Reading allows us to exit our microcosm and see the world through the eyes of those whose lives differ from our own. Isabel Wilkerson’s book, Caste: The Origins of Our Discontents, is one such opportunity. Isabel makes a persuasive case that the United States is best understood not as a racist system but as a race-based caste system. Seen as such and experiencing the last four years, enough puzzle pieces snap into place for white Americans to see for themselves a “United States of America and to the Republic for which it stands, one nation, indivisible, with liberty and justice for” some.
Ms. Wilkerson explains caste as the bones and race the visible characteristics and behavior. Impoverished black and brown people have two strikes against them, bones and race. Poor whites have one, bones. The highest caste, predominantly whites, is the dominant caste which calls the balls and strikes. “Slavery in this land,” Isabel writes, “was not merely an unfortunate thing that happened to black people. It was an American innovation, and American institution created by and for the benefit of the elites of the dominant caste.”
The caste we are born into comes with rights—many or few. Every day of our life, our status in the hierarchy is subtly reinforced. The Hispanic women who clean my homes are viewed (consciously or subconsciously) as of a lower caste than me. Our relationship affords me more power because of my dominant caste status. Arriving in the United States in the late sixties, I slept in my beat-up Pontiac for a short period of time. Applying Ms. Wilkerson’s caste system theory, my cleaning women were probably above me, homeless vs. service workers. I say “probably” because there is perceived value in the Nordic stock. The most common and quickest ways to climb the caste ladder are through education and marriage.
In white America, the universal knee-jerk characterization of blacks is a learned behavior, reinforced by Hollywood. Wilkerson writes, “A black woman, ample in frame and plain of face, wears a headscarf and servant’s uniform. Her arms are wrapped around a white woman, slender, cherubic, and childlike, her golden hair and porcelain, air-brushed skin pops against the purposely unadorned darkness of the black woman.” Rhett Butler’s line from Gone With the Wind, “Frankly, my dear, I don’t give a damn,” is considered the most memorable movie quotation of all time. Television and movies validate the dominant cultural messages of hierarchy.
“The hierarchy of caste is not about feelings or morality,” Ms. Wilkerson writes. “It is about power—which groups have it and which do not.” Like the bully in the schoolyard who decides who gets to swing and who can only watch. The dominant caste’s assumptions of beauty and competence determine our standing and access to resources. Caste and race coexist and reinforce each other.
The election of President Donal Trump saw the white working-class caste vote against the policies that would improve their lives. Democrats threw up their hands, “What’s wrong with these people?” President Lyndon B. Johnson understood this fact. “If you can convince the lowest white man he’s better than the best colored man, he won’t notice you’re picking his pocket. Hell, give him somebody to look down on, and he’ll empty his pockets for you.”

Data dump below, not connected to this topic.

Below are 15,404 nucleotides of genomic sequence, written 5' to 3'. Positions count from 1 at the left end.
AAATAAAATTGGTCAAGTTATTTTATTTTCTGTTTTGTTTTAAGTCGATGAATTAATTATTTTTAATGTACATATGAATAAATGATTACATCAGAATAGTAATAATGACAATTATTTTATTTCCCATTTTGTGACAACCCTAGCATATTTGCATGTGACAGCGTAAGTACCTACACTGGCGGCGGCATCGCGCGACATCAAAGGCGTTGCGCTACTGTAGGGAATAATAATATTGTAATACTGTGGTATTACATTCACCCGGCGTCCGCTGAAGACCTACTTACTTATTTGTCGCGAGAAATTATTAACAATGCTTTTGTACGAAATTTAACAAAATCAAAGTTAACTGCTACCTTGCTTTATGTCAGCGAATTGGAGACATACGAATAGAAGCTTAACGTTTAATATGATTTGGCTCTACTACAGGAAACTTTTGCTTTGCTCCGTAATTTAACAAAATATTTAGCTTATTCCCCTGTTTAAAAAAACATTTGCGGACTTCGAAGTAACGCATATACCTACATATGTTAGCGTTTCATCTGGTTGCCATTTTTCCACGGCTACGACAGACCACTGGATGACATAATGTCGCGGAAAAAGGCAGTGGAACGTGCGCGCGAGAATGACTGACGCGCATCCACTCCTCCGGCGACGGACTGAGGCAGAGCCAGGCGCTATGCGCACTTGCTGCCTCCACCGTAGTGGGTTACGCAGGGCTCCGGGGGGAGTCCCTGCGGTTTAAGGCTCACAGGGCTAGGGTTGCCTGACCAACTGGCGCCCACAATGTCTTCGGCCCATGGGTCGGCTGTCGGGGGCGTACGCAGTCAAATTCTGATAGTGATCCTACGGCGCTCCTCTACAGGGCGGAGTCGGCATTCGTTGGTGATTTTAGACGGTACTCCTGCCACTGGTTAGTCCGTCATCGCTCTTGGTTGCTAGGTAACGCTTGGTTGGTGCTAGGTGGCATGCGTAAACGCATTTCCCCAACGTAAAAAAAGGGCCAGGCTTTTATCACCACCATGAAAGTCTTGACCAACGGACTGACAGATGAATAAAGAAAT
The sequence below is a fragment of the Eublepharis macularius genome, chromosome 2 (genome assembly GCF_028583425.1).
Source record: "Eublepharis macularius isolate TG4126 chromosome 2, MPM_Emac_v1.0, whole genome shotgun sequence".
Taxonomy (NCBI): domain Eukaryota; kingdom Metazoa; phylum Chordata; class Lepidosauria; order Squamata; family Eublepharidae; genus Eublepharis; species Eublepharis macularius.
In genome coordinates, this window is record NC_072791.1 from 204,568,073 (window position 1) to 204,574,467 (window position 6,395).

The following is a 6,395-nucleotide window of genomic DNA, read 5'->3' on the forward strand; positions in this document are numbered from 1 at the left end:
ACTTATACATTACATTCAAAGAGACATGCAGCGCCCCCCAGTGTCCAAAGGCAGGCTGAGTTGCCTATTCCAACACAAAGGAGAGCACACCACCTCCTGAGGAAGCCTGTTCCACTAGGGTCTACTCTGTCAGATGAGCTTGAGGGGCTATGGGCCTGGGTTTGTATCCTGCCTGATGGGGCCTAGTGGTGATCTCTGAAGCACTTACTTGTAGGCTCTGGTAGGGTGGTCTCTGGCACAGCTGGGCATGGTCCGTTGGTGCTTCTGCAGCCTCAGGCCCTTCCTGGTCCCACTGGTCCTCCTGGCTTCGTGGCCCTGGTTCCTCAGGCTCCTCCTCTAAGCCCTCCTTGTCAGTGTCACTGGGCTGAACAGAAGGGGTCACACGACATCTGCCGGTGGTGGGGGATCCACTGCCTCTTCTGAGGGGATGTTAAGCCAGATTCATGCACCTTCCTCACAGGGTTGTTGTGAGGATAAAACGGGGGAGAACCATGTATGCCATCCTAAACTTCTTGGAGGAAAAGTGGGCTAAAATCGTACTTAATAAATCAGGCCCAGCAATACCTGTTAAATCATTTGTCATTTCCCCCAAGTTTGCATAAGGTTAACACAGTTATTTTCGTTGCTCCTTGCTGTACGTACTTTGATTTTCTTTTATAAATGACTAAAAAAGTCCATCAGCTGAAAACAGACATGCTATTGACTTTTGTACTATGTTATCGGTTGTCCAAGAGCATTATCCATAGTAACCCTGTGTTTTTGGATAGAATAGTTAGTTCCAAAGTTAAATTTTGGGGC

Seen through the lens of hierarchy, those voters believed that the other party’s election would help those they deemed beneath them and diminish their perceived power. “If the things that I have believed are not true, then might I not be who I thought I was?” Trump’s economically impoverished followers are fighting for their rung on the ladder of caste hierarchy.
Indigenous people who were violently forced off their land, Ms. Wilkerson explains, exist outside the caste system. African Americans joined the caste system at the bottom, enslaved people fighting for the most basic of human rights. On the other hand, the middle castes, Latinos and Asians, depending on immigrants’ influx, continually maneuver the preexisting ranking.
Meeting with a group of white women of the dominant caste to discuss Isabel Wilkerson’s book, we focused on how the book impacted our thinking. We agreed that Caste: The Origins of Our Discontents was a difficult book to bite and chew. It demanded we face our racism and the advantages we enjoy as a part of the dominant culture.
Learning that Nazi Germany studied Jim Crow laws of the South as a guide to becoming a full-fledged racist regime spoke to our lack of awareness. Discovering that the Nazis praised “the American commitment to legislating racial purity” but considered parts as too harsh left us silent. We are of the Carole King Tapestry generation, “Where the birth and the death of unseen generations, are interdependent in vast orchestration.” Isabel’s encounters with racism in first-class air traveling, Homeland Security officers, and restaurants demonstrated how the undertow of bigotry resurfaces in places we couldn’t imagine.
Caste: The Origins of Our Discontents speaks to Ida B. Well’s, the woman who fought against lynching in the South, words: “The way to right wrongs is to turn the light of truth on them.” Isabel Wilkerson’s book shines a light on the past, the present, and our long-overdue reckoning of racial injustice.